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Why GPUs? Robert Strzodka. 2Overview Computation / Bandwidth / Power CPU – GPU Comparison GPU Characteristics.

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Presentation on theme: "Why GPUs? Robert Strzodka. 2Overview Computation / Bandwidth / Power CPU – GPU Comparison GPU Characteristics."— Presentation transcript:

1 Why GPUs? Robert Strzodka

2 2Overview Computation / Bandwidth / Power CPU – GPU Comparison GPU Characteristics

3 3 INOUT Data Processing in General Processor IN OUT memory memorywall lack of parallelism

4 4 Old and New Wisdom in Computer Architecture Old: Power is free, Transistors are expensive New: “Power wall”, Power expensive, Transistors free (Can put more transistors on chip than can afford to turn on) Old: Multiplies are slow, Memory access is fast New: “Memory wall”, Multiplies fast, Memory slow (200 clocks to DRAM memory, 4 clocks for FP multiply) Old: Increasing Instruction Level Parallelism via compilers, innovation (Out-of-order, speculation, VLIW, …) New: “ILP wall”, diminishing returns on more ILP HW (Explicit thread and data parallelism must be exploited) New: Power Wall + Memory Wall + ILP Wall = Brick Wall slide courtesy of Christos Kozyrakis

5 5 Uniprocessor Performance (SPECint) From Hennessy and Patterson, Computer Architecture: A Quantitative Approach, 4th edition, 2006  Sea change in chip design: multiple “cores” or processors per chip 3X slide courtesy of Christos Kozyrakis

6 6 Processor Instruction-Stream-Based Processing instructions cache memory data

7 7 Instruction- and Data-Streams Addition of 2D arrays: C= A + B for(y=0; y

8 8 Processor Data-Stream-Based Processing memory pipeline data configuration pipeline

9 9 Architectures: Data – Processor Locality Field Programmable Gate Array (FPGA) –Compute by configuring Boolean functions and local memory Processor Array / Multi-core Processor –Assemble many (simple) processors and memories on one chip Processor-in-Memory (PIM) –Insert processing elements directly into RAM chips Stream Processor –Create data locality through a hierarchy of memories

10 10Overview Computation / Bandwidth / Power CPU – GPU Comparison GPU Characteristics

11 11 The GPU is a Fast, Parallel Array Processor Input Arrays: 1D, 3D, 2D (typical) Vertex Processor (VP) Kernel changes index regions of output arrays Rasterizer Creates data streams from index regions Stream of array elements, order unknown Fragment Processor (FP) Kernel changes each datum independently, reads more input arrays Output Arrays: 1D, 3D (slice), 2D (typical)

12 12 Index Regions in Output Arrays Output region Quads and Triangles –Fastest option Output region Line segments –Slower, try to pair lines to 2xh, wx2 quads Output region Point Clouds –Slowest, try to gather points into larger forms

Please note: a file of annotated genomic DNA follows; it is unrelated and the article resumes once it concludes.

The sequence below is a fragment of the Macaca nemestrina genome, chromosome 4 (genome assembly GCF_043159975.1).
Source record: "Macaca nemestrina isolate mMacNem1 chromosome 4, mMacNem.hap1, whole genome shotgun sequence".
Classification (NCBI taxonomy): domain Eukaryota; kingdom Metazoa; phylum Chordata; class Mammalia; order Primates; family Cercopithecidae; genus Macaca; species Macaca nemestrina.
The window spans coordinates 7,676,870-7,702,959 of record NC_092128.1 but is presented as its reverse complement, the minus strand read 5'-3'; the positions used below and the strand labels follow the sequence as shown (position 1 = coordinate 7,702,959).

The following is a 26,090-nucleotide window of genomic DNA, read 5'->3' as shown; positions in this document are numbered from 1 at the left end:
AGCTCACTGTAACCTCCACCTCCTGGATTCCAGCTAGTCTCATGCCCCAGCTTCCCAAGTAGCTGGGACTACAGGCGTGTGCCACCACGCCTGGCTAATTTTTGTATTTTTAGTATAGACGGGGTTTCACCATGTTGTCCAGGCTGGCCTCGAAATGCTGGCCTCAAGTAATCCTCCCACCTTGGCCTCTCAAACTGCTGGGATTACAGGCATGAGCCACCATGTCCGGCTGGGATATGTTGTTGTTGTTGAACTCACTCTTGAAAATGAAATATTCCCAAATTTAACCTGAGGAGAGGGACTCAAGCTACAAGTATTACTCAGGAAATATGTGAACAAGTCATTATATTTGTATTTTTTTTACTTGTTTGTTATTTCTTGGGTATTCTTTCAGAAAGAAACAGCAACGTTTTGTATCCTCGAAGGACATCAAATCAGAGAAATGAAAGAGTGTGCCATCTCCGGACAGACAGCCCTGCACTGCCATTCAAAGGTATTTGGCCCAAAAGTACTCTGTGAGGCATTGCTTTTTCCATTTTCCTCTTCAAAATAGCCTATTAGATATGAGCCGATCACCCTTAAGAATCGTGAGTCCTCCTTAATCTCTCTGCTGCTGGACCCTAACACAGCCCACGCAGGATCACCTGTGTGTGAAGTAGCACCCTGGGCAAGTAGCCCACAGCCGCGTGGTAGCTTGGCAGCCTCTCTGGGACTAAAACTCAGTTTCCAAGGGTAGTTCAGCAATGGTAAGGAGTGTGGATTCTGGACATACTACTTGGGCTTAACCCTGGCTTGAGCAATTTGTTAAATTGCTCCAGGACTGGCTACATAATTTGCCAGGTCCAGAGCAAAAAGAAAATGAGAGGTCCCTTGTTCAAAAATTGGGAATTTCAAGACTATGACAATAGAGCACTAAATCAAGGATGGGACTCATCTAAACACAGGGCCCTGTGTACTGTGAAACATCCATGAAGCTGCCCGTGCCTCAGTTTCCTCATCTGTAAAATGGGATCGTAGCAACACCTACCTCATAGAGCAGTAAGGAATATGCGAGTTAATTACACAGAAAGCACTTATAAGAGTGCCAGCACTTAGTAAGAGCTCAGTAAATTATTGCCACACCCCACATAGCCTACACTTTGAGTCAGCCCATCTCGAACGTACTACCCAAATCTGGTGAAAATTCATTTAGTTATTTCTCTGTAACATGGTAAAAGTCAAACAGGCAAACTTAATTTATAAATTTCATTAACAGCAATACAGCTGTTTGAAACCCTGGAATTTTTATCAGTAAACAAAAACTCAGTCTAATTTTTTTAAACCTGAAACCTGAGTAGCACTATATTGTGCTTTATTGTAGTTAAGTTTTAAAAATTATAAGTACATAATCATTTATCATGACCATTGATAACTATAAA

13 13 High Level Graphics Language for the Kernels Float data types: –half 16-bit (s10e5), float 32-bit (s23e8) Vectors, structs and arrays: – float4, float vec[6], float3x4, float arr[5][3], struct {} Arithmetic and logic operators: –+, -, *, /; &&, ||, ! Trignonometric, exponential functions: –sin, asin, exp, log, pow, … User defined functions –max3(float a, float b, float c) { return max(a,max(b,c)); } Conditional statements, loops: – if, for, while, dynamic branching in PS3 Streaming and random data access

14 14 Input and Output Arrays CPU Input and output arrays may overlap GPU Input and output arrays must not overlap Input Output Input Output

15 15 Native Memory Layout – Data Locality CPU 1D input 1D output Higher dimensions with offsets GPU 1D, 2D, 3D input 2D output Other dimensions with offsets Input Output Color coded locality red (near), blue (far)

16 16 Data-Flow: Gather and Scatter CPU Arbitrary gather Arbitrary scatter GPU Arbitrary gather Restricted scatter InputOutputInputOutput InputOutput InputOutput

17 17Overview Computation / Bandwidth / Power CPU – GPU Comparison GPU Characteristics

18 18 1) Computational Performance GFLOPS chart courtesy of John Owens ATI R520 Note: Sustained performance is usually much lower and depends heavily on the memory system !

19 19 2) Memory Performance CPU –Large cache –Few processing elements –Optimized for spatial and temporal data reuse GeForce 7800 GTX Pentium 4 chart courtesy of Ian Buck Memory access types: Cache, Sequential, Random GPU –Small cache –Many processing elements –Optimized for sequential (streaming) data access

20 20 3) Configuration Overhead Configu-rationlimitedCompu-tationlimited chart courtesy of Ian Buck

21 21Conclusions Parallelism is now indispensable to further increase performance Both memory and processing element dominated designs have pros and cons Mapping algorithms to the appropriate architecture allows enormous speedups Many of GPU’s restrictions are crucial for parallel efficiency (Eat the cake or have it)

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